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used in this chapter to illustrate EPA's approach to health effects that involve noncancer end points. They constitute the first completed noncancer risk-assessment guidelines in a series that EPA plans to issue.
The first of the two questions typically considered in the assessment of chemical toxicity concerns the types of toxic effects that the chemical can cause. Can it damage the liver, the kidney, the lung, or the reproductive system? Can it cause birth defects, neurotoxic effects, or cancer? This type of hazard information is obtained principally through studies in groups of people who happen to be exposed to the chemical (epidemiologic studies) and through controlled laboratory experiments involving various animal species. Several other types of experimental data can also be used to assist in identifying the toxic hazards of a chemical.
Epidemiologic studies clearly provide the most relevant kind of information for hazard identification, simply because they involve observations of human beings, not laboratory animals. That obvious and substantial advantage is offset to various degrees by the difficulties associated with obtaining and interpreting epidemiologic information. It is often not possible to identify appropriate populations for study or to obtain the necessary medical information on the health status of individuals in them. Information on the magnitude and duration of chemical exposure, especially that experienced in the distant past, is often available in only qualitative or semiquantitative form (e.g., the number of years worked at low, medium, and high exposure). Identifying other factors that might influence the health status of a population is often not possible. Epidemiologic studies are not controlled experiments. The investigator identifies an exposure situation and attempts to identify appropriate ''control" groups (i.e., unexposed parallel populations), but the ease with which this can be accomplished is largely beyond the investigator's control. For those and several other reasons, it is difficult or impossible to identify cause-effect relationships clearly with epidemiologic methods (OSTP, 1985).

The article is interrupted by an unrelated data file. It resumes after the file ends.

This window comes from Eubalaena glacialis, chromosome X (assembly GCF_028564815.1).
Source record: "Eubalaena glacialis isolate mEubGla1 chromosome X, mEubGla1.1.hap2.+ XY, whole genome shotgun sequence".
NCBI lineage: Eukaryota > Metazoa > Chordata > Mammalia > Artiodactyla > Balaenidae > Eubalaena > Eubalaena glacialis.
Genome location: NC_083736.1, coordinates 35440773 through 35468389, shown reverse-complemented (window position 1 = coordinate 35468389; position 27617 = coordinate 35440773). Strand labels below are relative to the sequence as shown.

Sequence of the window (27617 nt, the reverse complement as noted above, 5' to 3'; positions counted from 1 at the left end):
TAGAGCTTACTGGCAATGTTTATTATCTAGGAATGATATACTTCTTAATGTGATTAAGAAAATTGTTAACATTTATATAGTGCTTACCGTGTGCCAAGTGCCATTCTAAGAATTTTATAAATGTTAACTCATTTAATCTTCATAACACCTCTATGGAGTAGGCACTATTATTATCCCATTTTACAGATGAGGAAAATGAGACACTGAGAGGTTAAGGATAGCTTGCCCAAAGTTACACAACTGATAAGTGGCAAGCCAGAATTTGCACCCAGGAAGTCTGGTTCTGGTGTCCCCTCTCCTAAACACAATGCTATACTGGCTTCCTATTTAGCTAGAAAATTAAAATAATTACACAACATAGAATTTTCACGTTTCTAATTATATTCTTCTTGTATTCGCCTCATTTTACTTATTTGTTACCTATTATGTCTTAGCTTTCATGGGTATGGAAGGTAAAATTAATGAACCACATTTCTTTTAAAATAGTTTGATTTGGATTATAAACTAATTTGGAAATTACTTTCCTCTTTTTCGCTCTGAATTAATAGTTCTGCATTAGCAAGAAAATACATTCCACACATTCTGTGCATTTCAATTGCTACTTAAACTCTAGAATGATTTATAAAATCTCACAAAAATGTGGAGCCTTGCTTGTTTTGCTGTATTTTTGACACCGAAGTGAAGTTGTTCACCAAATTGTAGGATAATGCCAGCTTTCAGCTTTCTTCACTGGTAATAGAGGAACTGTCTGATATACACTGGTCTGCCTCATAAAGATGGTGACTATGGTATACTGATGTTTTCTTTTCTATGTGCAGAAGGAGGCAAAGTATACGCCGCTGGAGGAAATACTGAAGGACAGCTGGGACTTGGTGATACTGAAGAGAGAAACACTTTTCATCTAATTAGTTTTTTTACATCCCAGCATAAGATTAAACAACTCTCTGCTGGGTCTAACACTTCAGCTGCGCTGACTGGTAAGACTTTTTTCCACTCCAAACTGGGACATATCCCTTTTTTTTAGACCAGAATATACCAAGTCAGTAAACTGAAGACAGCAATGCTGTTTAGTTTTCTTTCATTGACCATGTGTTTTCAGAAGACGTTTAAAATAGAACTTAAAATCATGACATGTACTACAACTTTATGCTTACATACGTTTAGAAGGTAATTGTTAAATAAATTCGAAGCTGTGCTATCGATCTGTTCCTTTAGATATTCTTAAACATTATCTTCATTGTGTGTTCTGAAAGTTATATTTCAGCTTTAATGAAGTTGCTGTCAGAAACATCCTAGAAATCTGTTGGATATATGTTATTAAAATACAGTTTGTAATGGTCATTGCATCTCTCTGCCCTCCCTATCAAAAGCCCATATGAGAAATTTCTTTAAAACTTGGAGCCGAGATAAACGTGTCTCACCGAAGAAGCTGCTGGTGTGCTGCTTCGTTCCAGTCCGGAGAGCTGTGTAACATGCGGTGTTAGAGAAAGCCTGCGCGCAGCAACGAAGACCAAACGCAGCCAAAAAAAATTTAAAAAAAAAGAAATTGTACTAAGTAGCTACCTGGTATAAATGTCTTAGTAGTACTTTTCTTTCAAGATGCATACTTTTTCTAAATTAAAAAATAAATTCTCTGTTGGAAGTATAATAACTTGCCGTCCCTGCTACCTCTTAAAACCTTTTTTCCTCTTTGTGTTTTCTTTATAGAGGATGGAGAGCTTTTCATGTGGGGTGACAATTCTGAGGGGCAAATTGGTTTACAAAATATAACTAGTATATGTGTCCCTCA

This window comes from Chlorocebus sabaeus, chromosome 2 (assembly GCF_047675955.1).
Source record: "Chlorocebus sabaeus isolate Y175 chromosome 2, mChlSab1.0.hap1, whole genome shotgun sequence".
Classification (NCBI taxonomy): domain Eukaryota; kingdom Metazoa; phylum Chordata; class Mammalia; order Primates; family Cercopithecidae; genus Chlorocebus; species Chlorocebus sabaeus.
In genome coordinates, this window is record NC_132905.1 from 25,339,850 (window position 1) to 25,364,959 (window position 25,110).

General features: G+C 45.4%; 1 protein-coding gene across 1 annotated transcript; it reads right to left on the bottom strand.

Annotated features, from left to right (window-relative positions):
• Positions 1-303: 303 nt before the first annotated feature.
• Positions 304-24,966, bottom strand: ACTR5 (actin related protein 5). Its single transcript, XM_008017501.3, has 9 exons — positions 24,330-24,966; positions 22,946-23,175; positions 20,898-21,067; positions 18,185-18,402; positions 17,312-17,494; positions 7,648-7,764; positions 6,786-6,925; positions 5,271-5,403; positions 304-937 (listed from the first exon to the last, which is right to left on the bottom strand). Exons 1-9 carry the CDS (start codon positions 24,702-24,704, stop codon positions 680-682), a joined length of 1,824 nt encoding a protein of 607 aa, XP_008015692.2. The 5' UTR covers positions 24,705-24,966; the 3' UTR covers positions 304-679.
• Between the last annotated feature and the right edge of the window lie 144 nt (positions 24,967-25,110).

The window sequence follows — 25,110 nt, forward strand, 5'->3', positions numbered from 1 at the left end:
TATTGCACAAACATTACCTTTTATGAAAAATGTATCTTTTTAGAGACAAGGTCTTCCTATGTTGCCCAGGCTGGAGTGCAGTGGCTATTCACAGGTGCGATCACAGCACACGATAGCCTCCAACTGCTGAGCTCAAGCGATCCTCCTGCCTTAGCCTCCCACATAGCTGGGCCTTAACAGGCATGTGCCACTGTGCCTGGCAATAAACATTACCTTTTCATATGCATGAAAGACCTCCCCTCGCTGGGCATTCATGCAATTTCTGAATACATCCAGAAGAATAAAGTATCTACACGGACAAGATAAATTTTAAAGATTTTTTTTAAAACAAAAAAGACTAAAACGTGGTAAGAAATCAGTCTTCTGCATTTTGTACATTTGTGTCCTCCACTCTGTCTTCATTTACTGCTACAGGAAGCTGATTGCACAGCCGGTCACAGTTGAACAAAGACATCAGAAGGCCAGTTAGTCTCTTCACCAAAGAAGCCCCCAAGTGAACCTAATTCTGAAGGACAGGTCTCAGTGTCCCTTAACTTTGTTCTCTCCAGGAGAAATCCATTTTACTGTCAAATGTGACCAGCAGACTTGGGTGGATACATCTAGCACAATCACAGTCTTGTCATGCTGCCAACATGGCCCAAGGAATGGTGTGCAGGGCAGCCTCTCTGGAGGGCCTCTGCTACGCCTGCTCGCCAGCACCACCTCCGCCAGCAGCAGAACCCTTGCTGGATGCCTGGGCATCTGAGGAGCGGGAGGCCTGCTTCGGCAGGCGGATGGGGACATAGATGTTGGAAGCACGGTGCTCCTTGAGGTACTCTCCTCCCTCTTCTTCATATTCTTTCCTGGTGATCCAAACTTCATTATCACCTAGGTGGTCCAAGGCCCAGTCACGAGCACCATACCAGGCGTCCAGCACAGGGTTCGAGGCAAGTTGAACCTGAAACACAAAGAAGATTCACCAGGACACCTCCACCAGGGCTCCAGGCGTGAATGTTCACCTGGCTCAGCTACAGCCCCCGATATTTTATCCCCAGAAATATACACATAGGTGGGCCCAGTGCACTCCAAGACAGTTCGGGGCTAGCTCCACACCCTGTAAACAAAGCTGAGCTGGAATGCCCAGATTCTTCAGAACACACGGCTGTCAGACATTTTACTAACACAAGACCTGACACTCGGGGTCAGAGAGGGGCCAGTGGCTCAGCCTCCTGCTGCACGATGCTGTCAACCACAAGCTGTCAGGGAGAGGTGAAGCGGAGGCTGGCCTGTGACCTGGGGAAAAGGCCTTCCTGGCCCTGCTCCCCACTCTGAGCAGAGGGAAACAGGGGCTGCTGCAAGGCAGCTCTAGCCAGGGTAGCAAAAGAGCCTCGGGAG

It is rare that convincing causal relationships are identified with a single study. Epidemiologists usually weigh the results from several studies, ideally involving different populations and investigative methods, to determine whether there is a consistent pattern of responses among them. Some of the other factors that are often considered are the strength of the statistical association between a particular disease and exposure to the suspect chemical; whether the risk of the disease increases with increasing exposure to the suspect agent; and the degree to which other possible causative factors can be ruled out. Epidemiologists